The owners of the Boston Red Sox gathered at JetBlue Park for their annual spring-training news conference, and no matter how they tried to spin their current situation, there was no escaping this inconvenient truth:
The state of their union is not strong.
The Red Sox, winners of four World Series titles in 16 years and one of the wealthiest teams in baseball, just traded franchise icon Mookie Betts and pitcher David Price to the Dodgers for injured outfielder Alex Verdugo and two prospects in a deal that has all the markings of a salary dump and has incensed their fans.
Popular manager Alex Cora, who led the team to the 2018 World Series championship, was fired in January after a Major League Baseball investigation determined he was a driving force behind Houston’s high-tech sign-stealing scheme in 2017, when he was the Astros’ bench coach.
The Red Sox are being investigated for their own possible violations in 2018, when they were alleged to have used the video replay room near the dugout to decode signs and relay them to the bench, to baserunners and eventually batters.
The team has taken a hit at the box office, with ticket sales down by about 15% and season-ticket renewals down by about 10% compared to where they were at this point in 2019.
“We are used to challenging offseasons,” principal owner John Henry said, with team Chairman Tom Werner and President and Chief Executive Sam Kennedy at his side, “but this one has been particularly challenging.”
It could get even more challenging if the Red Sox are found to have cheated in 2018, a season that ended with a five-game World Series victory over the Dodgers.
Commissioner Rob Manfred hoped to have the investigation wrapped up by the start of spring training, but said Sunday that he won’t have a decision until the end of next week.
“There have been a couple of developments in the Boston thing that slowed us down,” Manfred said. “People had to be reinterviewed as a result of things.”
Players are confident they will be cleared of any wrongdoing.
“To my knowledge,” first baseman Mitch Moreland said, “there’s nothing that they can come down on us for.”
Ace Chris Sale said he was interviewed for 30 minutes in the offseason by baseball investigators.
“I gave them every bit of information I had,” Sale said. “We have no reason to lie to them. We’re confident they won’t find anything.”
Designated hitter J.D. Martinez said he was shocked to learn of Cora’s involvement in the Astros’ cheating scandal and is struggling to reconcile his manager from 2018 and 2019 with the coach who spearheaded a sign-stealing scheme in 2017.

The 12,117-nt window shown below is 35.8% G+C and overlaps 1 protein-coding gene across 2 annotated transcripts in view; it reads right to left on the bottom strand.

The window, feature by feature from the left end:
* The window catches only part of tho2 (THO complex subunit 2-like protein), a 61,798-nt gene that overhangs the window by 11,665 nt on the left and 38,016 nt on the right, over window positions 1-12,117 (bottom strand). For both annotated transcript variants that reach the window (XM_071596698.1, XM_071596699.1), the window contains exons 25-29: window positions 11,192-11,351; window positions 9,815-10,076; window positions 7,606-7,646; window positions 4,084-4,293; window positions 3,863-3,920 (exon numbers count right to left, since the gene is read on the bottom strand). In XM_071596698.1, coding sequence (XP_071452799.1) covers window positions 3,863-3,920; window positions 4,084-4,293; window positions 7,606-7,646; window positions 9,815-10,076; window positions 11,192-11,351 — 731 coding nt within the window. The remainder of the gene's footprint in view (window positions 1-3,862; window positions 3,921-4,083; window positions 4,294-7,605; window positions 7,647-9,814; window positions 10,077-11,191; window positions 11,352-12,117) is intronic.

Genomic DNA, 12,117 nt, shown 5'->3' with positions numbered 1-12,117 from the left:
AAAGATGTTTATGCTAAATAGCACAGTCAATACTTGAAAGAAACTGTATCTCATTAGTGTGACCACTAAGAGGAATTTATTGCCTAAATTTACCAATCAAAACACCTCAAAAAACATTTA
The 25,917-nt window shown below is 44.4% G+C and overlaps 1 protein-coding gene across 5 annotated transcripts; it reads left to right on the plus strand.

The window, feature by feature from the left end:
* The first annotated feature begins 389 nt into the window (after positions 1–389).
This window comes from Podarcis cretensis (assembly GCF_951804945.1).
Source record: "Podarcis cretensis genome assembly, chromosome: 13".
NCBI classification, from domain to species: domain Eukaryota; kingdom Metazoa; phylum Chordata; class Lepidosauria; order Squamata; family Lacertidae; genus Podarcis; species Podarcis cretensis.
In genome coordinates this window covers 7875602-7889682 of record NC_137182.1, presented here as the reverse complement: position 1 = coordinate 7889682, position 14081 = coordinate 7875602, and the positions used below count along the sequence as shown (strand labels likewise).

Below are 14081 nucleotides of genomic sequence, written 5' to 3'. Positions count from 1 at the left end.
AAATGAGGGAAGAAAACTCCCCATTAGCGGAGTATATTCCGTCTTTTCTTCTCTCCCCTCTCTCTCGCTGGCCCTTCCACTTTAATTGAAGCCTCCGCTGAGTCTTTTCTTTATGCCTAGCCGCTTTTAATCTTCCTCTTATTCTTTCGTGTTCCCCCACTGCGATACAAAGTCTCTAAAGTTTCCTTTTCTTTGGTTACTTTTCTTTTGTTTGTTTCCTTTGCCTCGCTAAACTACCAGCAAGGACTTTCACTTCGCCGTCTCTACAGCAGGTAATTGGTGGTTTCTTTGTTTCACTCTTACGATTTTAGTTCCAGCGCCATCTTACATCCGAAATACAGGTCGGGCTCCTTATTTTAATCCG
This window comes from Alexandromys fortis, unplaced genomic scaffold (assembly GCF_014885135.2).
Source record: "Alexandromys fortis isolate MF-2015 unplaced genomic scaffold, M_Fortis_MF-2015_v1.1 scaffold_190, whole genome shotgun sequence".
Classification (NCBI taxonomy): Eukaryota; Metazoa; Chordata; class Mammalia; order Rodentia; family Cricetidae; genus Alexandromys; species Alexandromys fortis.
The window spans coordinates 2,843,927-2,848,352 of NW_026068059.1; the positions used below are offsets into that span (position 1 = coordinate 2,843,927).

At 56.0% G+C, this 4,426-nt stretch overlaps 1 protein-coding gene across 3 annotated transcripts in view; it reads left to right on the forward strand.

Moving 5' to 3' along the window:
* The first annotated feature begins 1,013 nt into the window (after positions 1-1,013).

“It caught me off-guard,” Martinez said Monday after the team’s first full-squad workout. “I can put my hand on [a Bible], go through any lie detector, when Alex came here he never influenced us in any way to do that. He never even mentioned it. I didn’t even know they were doing it.”
The trade of Betts, the 2018 American League most valuable player, and Price, the 2012 AL Cy Young Award winner, did not surprise Red Sox fans, but it still stung. Henry insisted it was a “baseball trade” and not driven by finances. Fans aren’t buying it.
Yes, Betts is a year away from free agency and is reportedly seeking a deal in excess of $400 million, but how can the Red Sox, who have carried one of baseball’s top five payrolls in 17 of the last 18 years, not spend whatever it takes to retain one of the best young homegrown players in franchise history?
“I think we made legitimate offers over the last three offseasons, and I made it personally clear to Mookie, one on one, that we wanted to see him in a Red Sox uniform for the rest of his life,” Henry said.
“But we live in a different world today, and players spend so many years being underpaid in the system we have that when they get to free agency, they’ve earned the right to maximize their chances of being paid a maximum amount.”
The Red Sox had baseball’s highest payrolls in 2019 ($244 million) and 2018 ($239 million). Henry expressed a desire in September to trim payroll to get under the $208-million competitive balance tax threshold, but he said that was a “goal,” not a “mandate.”
Boston’s last reported offer to Betts, one of a few players who can rival Angels star Mike Trout for his blend of power, plate discipline, speed and defense, was for 10 years and $300 million. Betts reportedly countered with 12 years and $420 million.
It was clear an agreement wouldn’t be reached and the Red Sox didn’t want to let Betts depart as a free agent without getting more than a draft pick in return.
By trading Betts, who will be paid $27 million this season, and paying half of the remaining $96 million of Price’s contract, the Red Sox trimmed $43 million from their 2020 payroll, which stands at about $190 million.
“It’s understandable that people could view this transaction as a way to shed some salary obligations, but we tried to be clear that this was not exclusively about getting under the CBT threshold,” Kennedy said. “There are certainly advantages to getting under, but there would have been other ways to do that. You don’t trade Mookie Betts to get under the CBT.”